Patients are eligible for hospice care when they have been diagnosed with a terminal illness with a prognosis of 6 months or less. At that time, comfort, care, and symptom management become the primary focus, and curative treatment is no longer the patient’s choice or option.
Hospice should be called at any time the patient has been diagnosed with a life-limiting illness. It is appropriate to discuss all of the patient’s care options, including hospice.
No. “Hospice” is a medical specialty like pediatrics, geriatrics, oncology, etc. Each hospice provider is a different company. All hospices have the same general philosophy but their services may differ. Some hospices are for-profit corporations, while others (like Star Care Hospice) are not-for-profit organizations. In California, it is your right to request the hospice of your choice if more than one hospice serves your area.
Yes. Pain and other symptoms can usually be controlled in the patient’s home. If a symptom (i.e. pain, nausea or vomiting, or difficulty breathing) becomes a problem, the hospice nurse can be reached 24-hours a day, 7 days a week. There have been great advances in pain and symptom control in the past few years. Most symptoms can be controlled without the use of injections or IV medication. Star Care Hospice’ nurses assess each patients’ pain and symptom control at each visit. Hospice medical directors are always available to adjust medications.
No. Hospice provides intermittent nursing visits to assess, monitor and treat symptoms, as well as teach family and caregivers the skills they need to care for the patient. Team members are available 24 hours a day, 7 days a week to answer questions or visit anytime the need for support arises.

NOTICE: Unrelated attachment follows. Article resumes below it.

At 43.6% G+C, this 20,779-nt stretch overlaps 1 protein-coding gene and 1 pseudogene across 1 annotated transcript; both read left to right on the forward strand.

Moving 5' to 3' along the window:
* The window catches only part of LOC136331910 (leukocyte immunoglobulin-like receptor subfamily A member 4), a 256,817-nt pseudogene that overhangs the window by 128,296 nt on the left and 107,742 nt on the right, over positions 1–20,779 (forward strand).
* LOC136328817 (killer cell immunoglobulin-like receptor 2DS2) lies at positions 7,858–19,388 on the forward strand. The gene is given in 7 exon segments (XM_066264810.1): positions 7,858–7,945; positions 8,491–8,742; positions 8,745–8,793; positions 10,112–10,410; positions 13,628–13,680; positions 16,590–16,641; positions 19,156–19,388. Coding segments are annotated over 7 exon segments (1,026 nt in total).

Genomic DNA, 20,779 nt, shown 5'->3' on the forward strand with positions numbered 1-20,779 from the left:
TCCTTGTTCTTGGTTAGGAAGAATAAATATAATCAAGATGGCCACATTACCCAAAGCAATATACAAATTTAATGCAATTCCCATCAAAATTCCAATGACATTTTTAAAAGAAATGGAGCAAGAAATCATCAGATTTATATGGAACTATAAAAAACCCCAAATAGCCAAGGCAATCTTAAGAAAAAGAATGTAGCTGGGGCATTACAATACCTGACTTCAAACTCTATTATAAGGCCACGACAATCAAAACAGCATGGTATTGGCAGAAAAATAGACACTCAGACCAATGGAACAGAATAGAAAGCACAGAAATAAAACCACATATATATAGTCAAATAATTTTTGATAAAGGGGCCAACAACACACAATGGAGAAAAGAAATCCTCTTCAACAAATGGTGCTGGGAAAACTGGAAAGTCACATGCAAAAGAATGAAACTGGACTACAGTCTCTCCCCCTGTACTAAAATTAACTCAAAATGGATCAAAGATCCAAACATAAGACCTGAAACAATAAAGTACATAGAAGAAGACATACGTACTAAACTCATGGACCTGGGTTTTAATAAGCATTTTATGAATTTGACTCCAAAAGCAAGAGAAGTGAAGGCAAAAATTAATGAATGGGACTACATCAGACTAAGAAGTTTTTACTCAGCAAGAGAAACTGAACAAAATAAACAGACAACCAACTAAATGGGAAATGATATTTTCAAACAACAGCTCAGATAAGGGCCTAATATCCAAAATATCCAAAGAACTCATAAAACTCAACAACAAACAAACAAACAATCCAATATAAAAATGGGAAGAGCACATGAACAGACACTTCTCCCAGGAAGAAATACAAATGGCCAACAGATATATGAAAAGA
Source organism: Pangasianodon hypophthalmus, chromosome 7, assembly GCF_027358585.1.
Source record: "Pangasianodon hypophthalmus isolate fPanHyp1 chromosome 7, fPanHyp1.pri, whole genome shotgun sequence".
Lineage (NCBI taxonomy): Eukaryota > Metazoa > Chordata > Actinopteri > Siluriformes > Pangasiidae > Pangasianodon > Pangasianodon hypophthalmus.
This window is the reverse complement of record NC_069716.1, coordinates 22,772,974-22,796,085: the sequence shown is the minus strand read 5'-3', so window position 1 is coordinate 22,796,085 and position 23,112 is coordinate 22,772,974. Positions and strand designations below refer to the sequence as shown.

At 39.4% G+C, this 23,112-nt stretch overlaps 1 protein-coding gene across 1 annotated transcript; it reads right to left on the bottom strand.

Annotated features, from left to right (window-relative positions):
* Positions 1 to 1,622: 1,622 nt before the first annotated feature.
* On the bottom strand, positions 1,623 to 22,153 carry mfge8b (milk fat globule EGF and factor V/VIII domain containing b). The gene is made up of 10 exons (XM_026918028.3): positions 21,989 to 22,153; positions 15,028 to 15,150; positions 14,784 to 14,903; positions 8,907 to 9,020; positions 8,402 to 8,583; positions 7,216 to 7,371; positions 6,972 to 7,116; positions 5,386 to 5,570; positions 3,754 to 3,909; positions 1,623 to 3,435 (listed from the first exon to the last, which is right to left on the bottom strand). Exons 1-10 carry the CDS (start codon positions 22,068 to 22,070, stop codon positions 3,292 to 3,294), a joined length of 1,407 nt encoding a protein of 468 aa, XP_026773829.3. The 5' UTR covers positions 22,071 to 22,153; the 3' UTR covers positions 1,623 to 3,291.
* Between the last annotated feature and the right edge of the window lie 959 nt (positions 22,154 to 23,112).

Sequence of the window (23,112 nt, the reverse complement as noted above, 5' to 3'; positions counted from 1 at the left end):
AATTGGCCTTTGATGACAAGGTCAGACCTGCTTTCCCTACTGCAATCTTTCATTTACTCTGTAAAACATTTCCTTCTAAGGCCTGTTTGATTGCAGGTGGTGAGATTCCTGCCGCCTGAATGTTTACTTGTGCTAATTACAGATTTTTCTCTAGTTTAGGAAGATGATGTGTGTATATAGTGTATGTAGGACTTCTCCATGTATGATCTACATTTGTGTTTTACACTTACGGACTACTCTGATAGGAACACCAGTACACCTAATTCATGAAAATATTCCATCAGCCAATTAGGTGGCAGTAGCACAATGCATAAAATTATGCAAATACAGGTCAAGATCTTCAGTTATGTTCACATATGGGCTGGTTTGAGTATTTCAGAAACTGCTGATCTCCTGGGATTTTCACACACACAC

Yes. Star Care Hospice accepts patients who live alone, however, part of the admission and ongoing care process is to plan and prepare for the time in a patient’s illness when 24-hour a day care will be necessary.
Yes. Receiving hospice care is always a choice. A patient may leave hospice and return to curative treatment if that is their choice. If the patient later chooses to return to hospice care, Medicare, Medicaid, and most insurance companies permit re-activation of the hospice benefit.
Yes. However, many symptoms that would normally require hospitalization or an emergency room visit can be successfully managed at home by the hospice team, thus preventing the stress of hospitalization. Hospice patients generally only have the need for short hospital stays to stabilize a symptom and then are able to return home.
No. Hospice is about living. Star Care Hospice strives to bring quality of life and comfort to each patient and their family. Our successes are in helping a patient and family live fully until the end. Often patients will feel better with good pain and symptom management. Hospice is an experience of care and support, different from any other type of care.
No. Our goal is always to alleviate suffering and manage symptoms. Hospice does nothing to speed up or slow down the dying process. Our role is to lend support and allow the disease process to unfold as comfortably as possible.
No. Hospice is about living fully. We encourage patients to do what they enjoy as they are able. The hospice team assists patients and families in achieving their goals and dreams as much as possible.
Yes. Bereavement Services follow family and caregivers for a year following the patient’s death. These services may include personal visits, providing information concerning the grief process and offering periodic opportunities for group support. Bereavement Services provides information and referral to other area resources when needed.